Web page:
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“Woman

Generally, when you’re confronted with hearing loss (no matter the variety), the first thing you should do is attempt to control the damage. After all, you can take some simple measures to avoid further damage and protect your ears.

Step 1: Keep Your Ears Clean

Did you clean behind your ears? It’s one of those initial hygiene lessons you learn (or should have learned), right? But it’s actually the inner ear we’re concerned with keeping clean in terms of hearing health, rather than behind the ears.

There are several ways that keeping your ears free of wax can assist your hearing:

  • If you have a hearing aid, earwax buildup can hinder its function also. You may end up thinking that your hearing is going downhill because of this.
  • Your brain and ability to decipher sound will inevitably be impacted by neglected hearing loss.
  • Your ability to hear can also be impeded if you get a serious ear infection which can also be caused by unclean ears. When your ear infection goes away, your regular hearing will usually return.
  • When wax buildup becomes substantial, it can prevent sound from reaching your inner ear. Consequently, your ability to hear becomes weakened.

You never resort to using a cotton swab to attempt to dig out excess earwax. In most instances, a cotton swab will make things worse or cause additional damage. Over the counter ear drops are a better idea.

Step 2: Avoid Loud Noises

This one is so intuitive it almost shouldn’t be listed. But knowing how loud is too loud is the real problem for most individuals. Over an extended time period, for instance, your hearing can be damaged by driving on a busy highway. Your lawnmower motor can be pretty taxing on your ears, too. Clearly, it’s more than rock concerts or high volume speakers that cause hearing loss.

Here are a few ways to avoid damaging noise:

  • When decibel levels get too loud, an app on your phone can alert you of that.
  • When you can’t steer clear of loud environments, wear hearing protection. Does your job put you on the floor of a noisy manufacturing plant? Do you really want to go to that rock concert? That’s fun. But be sure to use the appropriate protection for your hearing. A perfect example would be earmuffs and earplugs.
  • Refraining from cranking the volume up on your headphones when you’re watching videos or listening to music. Most phones include built-in warnings when you’re approaching a dangerous threshold.

The damage to your hearing from loud noises will build up slowly. So if you’ve been to a loud event, you might have done damage even if you don’t realize it. You can only get a clean bill of health for your ears by a hearing professional.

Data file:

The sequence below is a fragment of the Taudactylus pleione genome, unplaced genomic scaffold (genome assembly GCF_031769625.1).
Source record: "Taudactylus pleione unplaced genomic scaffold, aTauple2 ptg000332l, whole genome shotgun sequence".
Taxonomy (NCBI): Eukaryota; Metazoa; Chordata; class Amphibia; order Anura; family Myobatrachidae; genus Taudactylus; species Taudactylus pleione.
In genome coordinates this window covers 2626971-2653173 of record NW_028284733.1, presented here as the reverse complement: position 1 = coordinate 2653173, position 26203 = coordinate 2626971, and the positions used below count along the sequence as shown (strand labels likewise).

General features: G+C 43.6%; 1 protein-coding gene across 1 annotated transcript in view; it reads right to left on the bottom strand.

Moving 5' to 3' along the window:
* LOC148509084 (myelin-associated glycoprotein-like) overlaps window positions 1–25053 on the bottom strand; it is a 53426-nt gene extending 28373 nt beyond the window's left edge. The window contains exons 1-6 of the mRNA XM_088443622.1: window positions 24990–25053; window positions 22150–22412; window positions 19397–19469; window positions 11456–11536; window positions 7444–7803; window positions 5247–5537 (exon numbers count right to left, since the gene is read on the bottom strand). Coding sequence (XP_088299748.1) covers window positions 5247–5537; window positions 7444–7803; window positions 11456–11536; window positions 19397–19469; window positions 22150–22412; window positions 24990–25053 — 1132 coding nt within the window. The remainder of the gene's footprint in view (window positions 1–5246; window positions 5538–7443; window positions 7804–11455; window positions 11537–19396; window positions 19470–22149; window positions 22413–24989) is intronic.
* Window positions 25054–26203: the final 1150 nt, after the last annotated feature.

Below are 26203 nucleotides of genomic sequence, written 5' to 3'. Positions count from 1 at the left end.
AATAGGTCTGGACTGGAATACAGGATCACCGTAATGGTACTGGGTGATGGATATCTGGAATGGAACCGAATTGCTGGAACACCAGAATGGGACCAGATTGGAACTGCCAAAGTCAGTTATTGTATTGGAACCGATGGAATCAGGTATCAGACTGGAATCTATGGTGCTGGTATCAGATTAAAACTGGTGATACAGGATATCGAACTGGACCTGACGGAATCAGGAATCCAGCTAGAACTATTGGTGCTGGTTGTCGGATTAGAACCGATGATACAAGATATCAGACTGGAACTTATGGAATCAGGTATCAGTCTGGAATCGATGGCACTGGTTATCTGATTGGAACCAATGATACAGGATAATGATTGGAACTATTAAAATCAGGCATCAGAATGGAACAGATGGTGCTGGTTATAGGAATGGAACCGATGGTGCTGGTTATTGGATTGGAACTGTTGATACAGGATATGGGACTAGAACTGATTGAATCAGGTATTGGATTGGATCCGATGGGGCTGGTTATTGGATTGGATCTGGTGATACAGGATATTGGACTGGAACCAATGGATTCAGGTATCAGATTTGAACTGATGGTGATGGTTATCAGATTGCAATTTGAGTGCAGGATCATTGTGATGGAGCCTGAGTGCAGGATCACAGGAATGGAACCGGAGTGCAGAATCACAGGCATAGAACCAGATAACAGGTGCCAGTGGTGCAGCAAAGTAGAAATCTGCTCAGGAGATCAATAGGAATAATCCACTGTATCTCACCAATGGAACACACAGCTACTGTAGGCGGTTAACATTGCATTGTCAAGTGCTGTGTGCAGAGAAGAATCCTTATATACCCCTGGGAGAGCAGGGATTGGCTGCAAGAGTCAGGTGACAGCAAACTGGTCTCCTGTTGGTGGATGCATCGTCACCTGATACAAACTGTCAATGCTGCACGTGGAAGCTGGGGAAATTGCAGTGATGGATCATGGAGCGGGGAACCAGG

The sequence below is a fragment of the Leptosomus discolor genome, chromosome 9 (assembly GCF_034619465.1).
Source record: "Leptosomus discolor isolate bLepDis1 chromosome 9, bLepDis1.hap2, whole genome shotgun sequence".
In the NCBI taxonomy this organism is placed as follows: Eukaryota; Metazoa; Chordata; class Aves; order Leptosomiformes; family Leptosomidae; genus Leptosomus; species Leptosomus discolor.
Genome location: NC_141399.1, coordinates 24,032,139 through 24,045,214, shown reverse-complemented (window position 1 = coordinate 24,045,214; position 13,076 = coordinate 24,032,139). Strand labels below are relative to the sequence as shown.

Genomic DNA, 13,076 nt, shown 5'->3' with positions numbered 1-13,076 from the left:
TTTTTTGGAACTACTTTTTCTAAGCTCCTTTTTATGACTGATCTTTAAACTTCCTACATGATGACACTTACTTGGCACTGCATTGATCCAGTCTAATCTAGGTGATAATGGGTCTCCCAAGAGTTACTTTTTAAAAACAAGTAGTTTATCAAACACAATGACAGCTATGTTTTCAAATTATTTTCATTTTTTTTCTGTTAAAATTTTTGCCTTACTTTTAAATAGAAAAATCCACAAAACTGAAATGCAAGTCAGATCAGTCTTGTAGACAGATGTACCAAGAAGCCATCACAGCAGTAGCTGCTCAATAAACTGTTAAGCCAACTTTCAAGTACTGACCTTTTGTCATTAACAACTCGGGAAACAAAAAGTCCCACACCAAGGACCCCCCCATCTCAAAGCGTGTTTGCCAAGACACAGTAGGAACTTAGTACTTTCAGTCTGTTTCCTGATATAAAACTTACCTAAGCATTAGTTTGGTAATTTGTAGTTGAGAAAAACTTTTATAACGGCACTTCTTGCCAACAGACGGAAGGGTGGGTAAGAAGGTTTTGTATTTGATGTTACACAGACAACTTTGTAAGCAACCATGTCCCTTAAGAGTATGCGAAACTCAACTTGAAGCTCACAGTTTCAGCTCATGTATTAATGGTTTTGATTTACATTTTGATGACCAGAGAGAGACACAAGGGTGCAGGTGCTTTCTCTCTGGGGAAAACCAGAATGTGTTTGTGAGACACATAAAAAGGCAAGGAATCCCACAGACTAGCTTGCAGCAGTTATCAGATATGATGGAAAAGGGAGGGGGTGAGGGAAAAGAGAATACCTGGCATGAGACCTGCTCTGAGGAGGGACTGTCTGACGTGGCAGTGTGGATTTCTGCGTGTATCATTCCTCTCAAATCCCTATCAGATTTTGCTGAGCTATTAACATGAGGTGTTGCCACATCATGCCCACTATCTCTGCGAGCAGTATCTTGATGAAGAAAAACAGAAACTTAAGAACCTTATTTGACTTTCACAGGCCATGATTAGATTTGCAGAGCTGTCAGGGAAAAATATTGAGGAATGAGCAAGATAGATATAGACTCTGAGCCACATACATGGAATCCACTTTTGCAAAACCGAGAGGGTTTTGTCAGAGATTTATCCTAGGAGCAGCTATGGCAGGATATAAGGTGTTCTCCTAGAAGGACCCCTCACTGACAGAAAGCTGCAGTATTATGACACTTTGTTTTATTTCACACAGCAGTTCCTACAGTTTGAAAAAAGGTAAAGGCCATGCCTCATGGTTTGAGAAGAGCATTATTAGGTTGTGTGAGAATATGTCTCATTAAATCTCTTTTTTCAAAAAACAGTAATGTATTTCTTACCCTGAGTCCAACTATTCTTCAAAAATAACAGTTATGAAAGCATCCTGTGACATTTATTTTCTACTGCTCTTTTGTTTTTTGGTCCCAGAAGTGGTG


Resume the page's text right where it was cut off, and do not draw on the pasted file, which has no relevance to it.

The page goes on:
Step #3: If You Have Any Hearing Impairment – Get it Addressed

In general, hearing loss is cumulative. So, the earlier you catch the damage, the better you’ll be able to prevent further damage. So when it comes to stopping hearing loss, treatment is so important. Practical treatments (that you follow through with) will put your hearing in the best possible condition.

Here’s what you can expect:

  • Hearing aids can prevent some, but not all, damage. Hearing aids will, for example, let you listen to music or the TV at a lower volume, avoiding damage. Hearing aids will counter additional degeneration of your hearing by stopping this damage.
  • Our advice will help you learn to safeguard your hearing because it is customized and personalized for you.
  • Hearing aids prevent the brain strain and social solitude that exacerbate hearing loss-related health issues.

Decreasing Hearing Impairment Will Benefit You in The Future

While it’s true that hearing loss can’t be cured, getting treatment for your hearing loss will help prevent further damage. In many situations, hearing aids are one of the top ways to achieve that. Getting the correct treatment will not only stop additional damage but also keep your present hearing level intact.

When you use hearing protection, engage in good hygiene, and pursue hearing loss treatment, you’re taking the appropriate measures to minimize hearing loss while also giving yourself the best chance for healthy hearing in the future.

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The site information is for educational and informational purposes only and does not constitute medical advice. To receive personalized advice or treatment, schedule an appointment.